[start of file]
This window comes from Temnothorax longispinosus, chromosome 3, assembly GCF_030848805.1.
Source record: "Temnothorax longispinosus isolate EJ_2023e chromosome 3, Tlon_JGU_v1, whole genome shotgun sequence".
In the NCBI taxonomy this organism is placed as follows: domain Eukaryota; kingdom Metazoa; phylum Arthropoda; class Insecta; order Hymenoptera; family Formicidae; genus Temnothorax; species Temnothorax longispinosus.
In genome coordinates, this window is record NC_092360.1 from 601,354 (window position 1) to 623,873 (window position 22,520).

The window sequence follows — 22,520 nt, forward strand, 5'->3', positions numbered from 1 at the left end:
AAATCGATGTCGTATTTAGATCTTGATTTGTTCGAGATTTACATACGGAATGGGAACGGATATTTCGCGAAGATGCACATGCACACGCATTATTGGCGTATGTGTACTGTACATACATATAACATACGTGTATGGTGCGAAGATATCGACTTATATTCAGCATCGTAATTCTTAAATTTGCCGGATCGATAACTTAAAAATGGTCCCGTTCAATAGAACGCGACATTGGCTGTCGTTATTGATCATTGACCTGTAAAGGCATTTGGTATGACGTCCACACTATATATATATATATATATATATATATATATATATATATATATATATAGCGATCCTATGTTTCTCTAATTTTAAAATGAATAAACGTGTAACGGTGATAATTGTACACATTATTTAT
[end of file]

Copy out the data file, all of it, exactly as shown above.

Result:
This window comes from Temnothorax longispinosus, chromosome 3, assembly GCF_030848805.1.
Source record: "Temnothorax longispinosus isolate EJ_2023e chromosome 3, Tlon_JGU_v1, whole genome shotgun sequence".
In the NCBI taxonomy this organism is placed as follows: domain Eukaryota; kingdom Metazoa; phylum Arthropoda; class Insecta; order Hymenoptera; family Formicidae; genus Temnothorax; species Temnothorax longispinosus.
In genome coordinates, this window is record NC_092360.1 from 601,354 (window position 1) to 623,873 (window position 22,520).

The window sequence follows — 22,520 nt, forward strand, 5'->3', positions numbered from 1 at the left end:
AAATCGATGTCGTATTTAGATCTTGATTTGTTCGAGATTTACATACGGAATGGGAACGGATATTTCGCGAAGATGCACATGCACACGCATTATTGGCGTATGTGTACTGTACATACATATAACATACGTGTATGGTGCGAAGATATCGACTTATATTCAGCATCGTAATTCTTAAATTTGCCGGATCGATAACTTAAAAATGGTCCCGTTCAATAGAACGCGACATTGGCTGTCGTTATTGATCATTGACCTGTAAAGGCATTTGGTATGACGTCCACACTATATATATATATATATATATATATATATATATATATATATATATATAGCGATCCTATGTTTCTCTAATTTTAAAATGAATAAACGTGTAACGGTGATAATTGTACACATTATTTAT